Online auctioneer eBay, celebrates its fifth UK birthday today, and what an interesting five years it has been.
While in the US, happy bidders can get their mitts on the highly prized letters from LINDOWS, (now Linspire, of course) we in the UK have access to the manure from an Olympic champion horse, a couple of housewives, or the entire financial history of one of Europe's larger financial services groups.
We also heard how a UK technology journalist inadvertently bought three seven-ton horse boxes by dint of over enthusiastic clicking.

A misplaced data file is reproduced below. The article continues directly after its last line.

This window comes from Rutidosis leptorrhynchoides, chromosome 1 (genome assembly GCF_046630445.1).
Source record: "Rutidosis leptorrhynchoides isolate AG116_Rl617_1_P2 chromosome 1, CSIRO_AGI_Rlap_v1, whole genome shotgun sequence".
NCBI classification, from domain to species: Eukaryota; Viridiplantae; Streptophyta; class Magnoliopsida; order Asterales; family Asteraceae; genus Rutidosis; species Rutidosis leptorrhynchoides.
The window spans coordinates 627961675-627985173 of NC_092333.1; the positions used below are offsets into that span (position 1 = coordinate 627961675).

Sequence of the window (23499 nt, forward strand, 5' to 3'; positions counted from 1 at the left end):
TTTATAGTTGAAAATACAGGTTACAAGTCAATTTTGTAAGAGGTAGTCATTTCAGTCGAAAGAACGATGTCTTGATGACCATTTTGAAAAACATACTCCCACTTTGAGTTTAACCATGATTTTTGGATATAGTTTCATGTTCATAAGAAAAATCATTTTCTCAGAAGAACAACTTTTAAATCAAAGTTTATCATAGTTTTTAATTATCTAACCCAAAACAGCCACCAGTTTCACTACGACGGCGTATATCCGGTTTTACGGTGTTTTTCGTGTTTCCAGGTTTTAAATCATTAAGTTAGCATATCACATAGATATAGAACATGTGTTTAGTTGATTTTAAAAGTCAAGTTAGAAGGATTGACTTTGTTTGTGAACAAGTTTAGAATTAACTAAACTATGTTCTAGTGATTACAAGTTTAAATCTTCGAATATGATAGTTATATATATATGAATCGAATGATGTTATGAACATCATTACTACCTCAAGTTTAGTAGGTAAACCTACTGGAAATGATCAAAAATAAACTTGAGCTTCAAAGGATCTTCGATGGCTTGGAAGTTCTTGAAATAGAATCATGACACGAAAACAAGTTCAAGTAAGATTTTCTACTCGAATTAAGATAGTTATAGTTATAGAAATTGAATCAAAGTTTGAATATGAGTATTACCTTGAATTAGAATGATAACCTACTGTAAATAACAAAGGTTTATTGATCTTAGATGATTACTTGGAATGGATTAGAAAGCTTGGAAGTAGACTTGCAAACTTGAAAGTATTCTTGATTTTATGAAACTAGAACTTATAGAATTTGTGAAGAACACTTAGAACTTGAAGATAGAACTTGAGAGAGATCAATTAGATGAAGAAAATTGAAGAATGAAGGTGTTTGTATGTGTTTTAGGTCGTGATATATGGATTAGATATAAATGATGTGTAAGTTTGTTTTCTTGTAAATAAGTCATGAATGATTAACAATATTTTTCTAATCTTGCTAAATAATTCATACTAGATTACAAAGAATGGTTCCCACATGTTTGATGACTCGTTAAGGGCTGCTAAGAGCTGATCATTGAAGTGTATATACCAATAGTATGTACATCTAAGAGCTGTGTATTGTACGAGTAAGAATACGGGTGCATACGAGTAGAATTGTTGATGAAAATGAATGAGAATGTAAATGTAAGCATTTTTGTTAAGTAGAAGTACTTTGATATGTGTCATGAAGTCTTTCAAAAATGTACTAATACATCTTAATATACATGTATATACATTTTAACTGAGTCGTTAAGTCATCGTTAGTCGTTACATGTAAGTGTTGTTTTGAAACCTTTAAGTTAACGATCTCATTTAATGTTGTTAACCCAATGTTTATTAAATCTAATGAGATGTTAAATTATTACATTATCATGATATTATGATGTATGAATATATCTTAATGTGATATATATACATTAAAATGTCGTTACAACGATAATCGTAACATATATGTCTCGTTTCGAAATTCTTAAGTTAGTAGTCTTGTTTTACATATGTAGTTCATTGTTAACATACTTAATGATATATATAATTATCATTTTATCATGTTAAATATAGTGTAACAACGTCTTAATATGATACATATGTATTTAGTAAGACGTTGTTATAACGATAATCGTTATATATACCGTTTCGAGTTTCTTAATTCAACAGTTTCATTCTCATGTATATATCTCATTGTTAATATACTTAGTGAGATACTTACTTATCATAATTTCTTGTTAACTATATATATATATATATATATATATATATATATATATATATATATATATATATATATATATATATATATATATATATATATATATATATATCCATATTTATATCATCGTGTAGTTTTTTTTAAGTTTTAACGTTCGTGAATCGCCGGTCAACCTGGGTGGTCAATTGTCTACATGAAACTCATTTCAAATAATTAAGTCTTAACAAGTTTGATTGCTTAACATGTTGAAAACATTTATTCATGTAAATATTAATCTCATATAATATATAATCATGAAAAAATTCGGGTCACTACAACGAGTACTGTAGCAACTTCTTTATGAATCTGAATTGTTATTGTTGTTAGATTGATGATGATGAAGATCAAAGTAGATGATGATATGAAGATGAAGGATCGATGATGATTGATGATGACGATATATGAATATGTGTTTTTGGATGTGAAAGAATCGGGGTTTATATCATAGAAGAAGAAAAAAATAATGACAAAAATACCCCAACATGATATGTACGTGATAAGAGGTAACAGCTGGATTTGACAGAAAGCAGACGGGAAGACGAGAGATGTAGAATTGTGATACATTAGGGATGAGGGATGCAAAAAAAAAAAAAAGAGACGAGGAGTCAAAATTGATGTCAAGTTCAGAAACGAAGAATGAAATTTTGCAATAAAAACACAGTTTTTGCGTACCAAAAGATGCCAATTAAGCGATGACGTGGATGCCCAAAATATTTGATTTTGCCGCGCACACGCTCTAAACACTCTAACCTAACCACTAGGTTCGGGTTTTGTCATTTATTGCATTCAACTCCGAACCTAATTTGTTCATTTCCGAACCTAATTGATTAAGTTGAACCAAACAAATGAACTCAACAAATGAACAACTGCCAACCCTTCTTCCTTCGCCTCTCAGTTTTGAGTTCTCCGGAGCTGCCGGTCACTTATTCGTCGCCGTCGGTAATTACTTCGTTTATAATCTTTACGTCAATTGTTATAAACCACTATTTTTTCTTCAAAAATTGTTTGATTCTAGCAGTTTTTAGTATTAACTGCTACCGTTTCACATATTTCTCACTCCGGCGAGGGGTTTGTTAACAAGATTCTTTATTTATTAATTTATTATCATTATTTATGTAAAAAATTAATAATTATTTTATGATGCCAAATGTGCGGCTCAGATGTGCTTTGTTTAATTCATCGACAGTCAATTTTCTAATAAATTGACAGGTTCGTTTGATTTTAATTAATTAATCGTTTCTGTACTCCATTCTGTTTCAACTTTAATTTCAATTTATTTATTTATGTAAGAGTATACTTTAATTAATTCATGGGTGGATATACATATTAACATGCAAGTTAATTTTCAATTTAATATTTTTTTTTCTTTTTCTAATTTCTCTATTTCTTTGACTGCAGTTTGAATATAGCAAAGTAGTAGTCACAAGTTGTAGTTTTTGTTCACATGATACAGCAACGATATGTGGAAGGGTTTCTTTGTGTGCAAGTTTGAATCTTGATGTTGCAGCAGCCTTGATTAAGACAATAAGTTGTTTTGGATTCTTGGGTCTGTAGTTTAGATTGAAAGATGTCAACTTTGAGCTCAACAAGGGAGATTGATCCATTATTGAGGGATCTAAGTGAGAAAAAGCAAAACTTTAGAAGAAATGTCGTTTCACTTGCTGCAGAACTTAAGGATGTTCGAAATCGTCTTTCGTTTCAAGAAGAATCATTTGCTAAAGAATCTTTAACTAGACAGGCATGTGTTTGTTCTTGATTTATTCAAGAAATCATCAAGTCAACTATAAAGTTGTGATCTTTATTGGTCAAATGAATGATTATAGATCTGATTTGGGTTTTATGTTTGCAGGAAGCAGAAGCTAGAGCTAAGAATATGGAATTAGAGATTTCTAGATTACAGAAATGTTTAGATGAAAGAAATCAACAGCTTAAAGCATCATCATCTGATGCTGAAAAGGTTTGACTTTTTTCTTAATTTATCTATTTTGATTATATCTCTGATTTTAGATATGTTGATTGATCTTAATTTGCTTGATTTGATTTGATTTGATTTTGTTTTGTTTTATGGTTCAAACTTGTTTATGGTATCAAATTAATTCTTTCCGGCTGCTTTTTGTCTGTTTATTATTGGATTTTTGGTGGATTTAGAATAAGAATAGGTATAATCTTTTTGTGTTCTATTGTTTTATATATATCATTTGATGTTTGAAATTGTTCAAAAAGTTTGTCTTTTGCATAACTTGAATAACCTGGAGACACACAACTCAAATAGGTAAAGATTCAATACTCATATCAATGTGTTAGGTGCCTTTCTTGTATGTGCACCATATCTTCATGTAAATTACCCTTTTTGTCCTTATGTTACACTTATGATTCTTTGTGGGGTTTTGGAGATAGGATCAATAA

The biggest ever sale in the UK was Maggie Thatcher's handbag, which went for a tasty £103,000, while the ball that betrayed a nation's hopes in the European cup fetched £18,700.
The company reports around 7.5m visitors to its site every month, and estimates that 10,000 people actually make a living selling through the site.
eBay has taken steps to deal with the issue of fraud - it offers customers up to £250 of protection from non-delivery or for goods that are not as described on the auction site, so long as the vendor is PayPal-approved.
However, the Consumer Association says that despite this, up to 200 sales per day are fraudulent. eBay claims dodgy sales account for just 0.01 per cent of its total. ®